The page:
- This is a recurring punchline in Archie Comics.
- In one comic Principal Weatherbee hires Jughead to write jokes for his assembly speech when a particular kind of joke is really popular. Then Weatherbee hears two girls complaining about the jokes. When he asks Jughead what happened, Jughead tells him that the jokes are completely lame now. When did they become uncool? "Oh, yeah. When word got around that [Weatherbee] was telling them."
- In another comic, Archie worries that his band's latest song may not be well-receved…because Mr. Lodge loves it.
- In one memorable story, a reporter decides to write a story on Archie's popularity. After the article comes out, all of Archie's friends ostracize him. And when the reporter writes about Archie's fall from grace, the gang become incensed at the reporter for saying such things about Archie. Mr. Weatherbee sums this up thusly, "You see, Archie was popular until I said he was popular. Then, when you wrote abut him being unpopular, he became popular again!"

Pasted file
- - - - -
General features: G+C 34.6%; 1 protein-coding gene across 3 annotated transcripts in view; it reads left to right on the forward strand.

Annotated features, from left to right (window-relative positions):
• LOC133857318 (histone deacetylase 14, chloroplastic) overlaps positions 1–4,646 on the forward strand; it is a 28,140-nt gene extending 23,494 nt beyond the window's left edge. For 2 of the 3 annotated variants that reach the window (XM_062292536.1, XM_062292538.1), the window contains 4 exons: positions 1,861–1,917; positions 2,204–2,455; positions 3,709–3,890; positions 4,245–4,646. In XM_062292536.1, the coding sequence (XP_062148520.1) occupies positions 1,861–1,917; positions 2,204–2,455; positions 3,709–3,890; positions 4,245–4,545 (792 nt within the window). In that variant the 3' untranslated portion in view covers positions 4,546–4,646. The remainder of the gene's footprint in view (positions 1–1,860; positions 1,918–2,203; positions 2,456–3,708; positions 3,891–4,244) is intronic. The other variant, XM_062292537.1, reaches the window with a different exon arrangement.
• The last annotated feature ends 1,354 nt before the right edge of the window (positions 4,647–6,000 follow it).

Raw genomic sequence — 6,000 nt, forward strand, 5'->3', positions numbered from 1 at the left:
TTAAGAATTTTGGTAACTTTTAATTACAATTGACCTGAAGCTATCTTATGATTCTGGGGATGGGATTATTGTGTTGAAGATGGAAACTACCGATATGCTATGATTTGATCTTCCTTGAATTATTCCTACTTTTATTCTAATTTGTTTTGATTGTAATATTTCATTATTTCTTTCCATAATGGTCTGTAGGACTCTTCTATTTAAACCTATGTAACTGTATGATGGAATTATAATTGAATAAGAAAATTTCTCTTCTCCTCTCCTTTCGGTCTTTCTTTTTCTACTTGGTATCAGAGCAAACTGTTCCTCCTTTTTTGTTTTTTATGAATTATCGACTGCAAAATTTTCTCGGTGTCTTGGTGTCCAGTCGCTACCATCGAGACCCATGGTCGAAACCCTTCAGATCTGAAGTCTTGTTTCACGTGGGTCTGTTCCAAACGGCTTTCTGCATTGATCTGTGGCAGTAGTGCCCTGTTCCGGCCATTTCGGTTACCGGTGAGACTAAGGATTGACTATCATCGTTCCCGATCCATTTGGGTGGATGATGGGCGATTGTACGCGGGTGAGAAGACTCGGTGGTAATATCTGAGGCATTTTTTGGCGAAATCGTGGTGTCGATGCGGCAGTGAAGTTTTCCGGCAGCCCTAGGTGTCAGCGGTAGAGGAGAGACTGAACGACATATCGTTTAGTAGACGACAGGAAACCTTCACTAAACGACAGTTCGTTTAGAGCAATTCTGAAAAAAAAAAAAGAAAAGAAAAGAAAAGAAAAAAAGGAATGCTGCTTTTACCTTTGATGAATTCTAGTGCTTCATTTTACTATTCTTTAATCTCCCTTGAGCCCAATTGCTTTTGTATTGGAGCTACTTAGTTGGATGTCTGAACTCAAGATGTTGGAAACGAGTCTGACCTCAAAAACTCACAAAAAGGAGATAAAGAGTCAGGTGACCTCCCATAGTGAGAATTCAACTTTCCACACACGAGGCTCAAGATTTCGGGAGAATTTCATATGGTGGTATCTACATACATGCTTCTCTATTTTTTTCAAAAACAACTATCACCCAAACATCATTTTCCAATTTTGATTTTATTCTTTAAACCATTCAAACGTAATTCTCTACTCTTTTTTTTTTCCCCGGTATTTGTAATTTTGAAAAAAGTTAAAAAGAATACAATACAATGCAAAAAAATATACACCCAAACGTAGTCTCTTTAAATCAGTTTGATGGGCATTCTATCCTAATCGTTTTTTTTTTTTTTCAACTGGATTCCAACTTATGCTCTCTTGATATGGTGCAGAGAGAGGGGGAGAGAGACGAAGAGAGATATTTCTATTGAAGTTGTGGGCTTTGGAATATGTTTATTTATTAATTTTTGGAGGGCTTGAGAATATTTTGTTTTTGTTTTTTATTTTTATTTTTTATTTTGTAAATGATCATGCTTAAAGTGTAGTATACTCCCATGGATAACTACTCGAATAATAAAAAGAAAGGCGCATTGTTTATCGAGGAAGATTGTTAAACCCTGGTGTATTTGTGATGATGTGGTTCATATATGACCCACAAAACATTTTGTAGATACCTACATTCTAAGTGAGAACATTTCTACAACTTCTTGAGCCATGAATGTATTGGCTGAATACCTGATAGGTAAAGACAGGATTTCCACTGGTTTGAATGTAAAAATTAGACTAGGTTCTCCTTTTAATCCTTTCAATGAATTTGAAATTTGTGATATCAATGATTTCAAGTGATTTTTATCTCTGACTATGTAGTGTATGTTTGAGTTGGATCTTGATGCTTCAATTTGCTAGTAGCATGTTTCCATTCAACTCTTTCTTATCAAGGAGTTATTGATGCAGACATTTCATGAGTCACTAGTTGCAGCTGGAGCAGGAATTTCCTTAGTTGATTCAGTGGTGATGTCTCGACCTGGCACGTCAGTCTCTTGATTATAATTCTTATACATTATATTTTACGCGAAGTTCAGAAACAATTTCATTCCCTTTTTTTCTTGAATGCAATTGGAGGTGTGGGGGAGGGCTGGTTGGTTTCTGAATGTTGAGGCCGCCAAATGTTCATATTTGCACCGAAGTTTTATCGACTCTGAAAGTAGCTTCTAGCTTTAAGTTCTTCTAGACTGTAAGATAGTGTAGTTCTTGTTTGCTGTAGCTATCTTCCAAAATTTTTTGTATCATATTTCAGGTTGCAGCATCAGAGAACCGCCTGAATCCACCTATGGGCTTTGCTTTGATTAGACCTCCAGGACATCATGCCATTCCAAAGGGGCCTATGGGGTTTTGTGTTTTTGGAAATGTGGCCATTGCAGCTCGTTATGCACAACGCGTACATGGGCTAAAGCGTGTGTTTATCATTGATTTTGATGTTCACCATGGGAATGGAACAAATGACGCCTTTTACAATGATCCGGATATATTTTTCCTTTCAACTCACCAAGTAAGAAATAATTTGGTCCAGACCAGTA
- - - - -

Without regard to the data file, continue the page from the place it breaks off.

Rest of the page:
- In another story, Veronica shows off her skills as a trendsetter by making Jughead's hat the next big thing. After the entire school is wearing hats like Jug's, Veronica (Fed up with seeing that hat everywhere) puts an end to the fad by having the teachers wear the hats.
- In Captain Britain and MI13, Norman Osborn says he respects Pete Wisdom as a "fellow player". Wisdom is less than pleased.
Pete Wisdom: Brilliant... The %#@&%#$ Green Goblin thinks I'm a bit like him.
- During the The Reign of the Supermen, Guy Gardner backs the Last Son of Krypton visored Superman, who has the following reaction: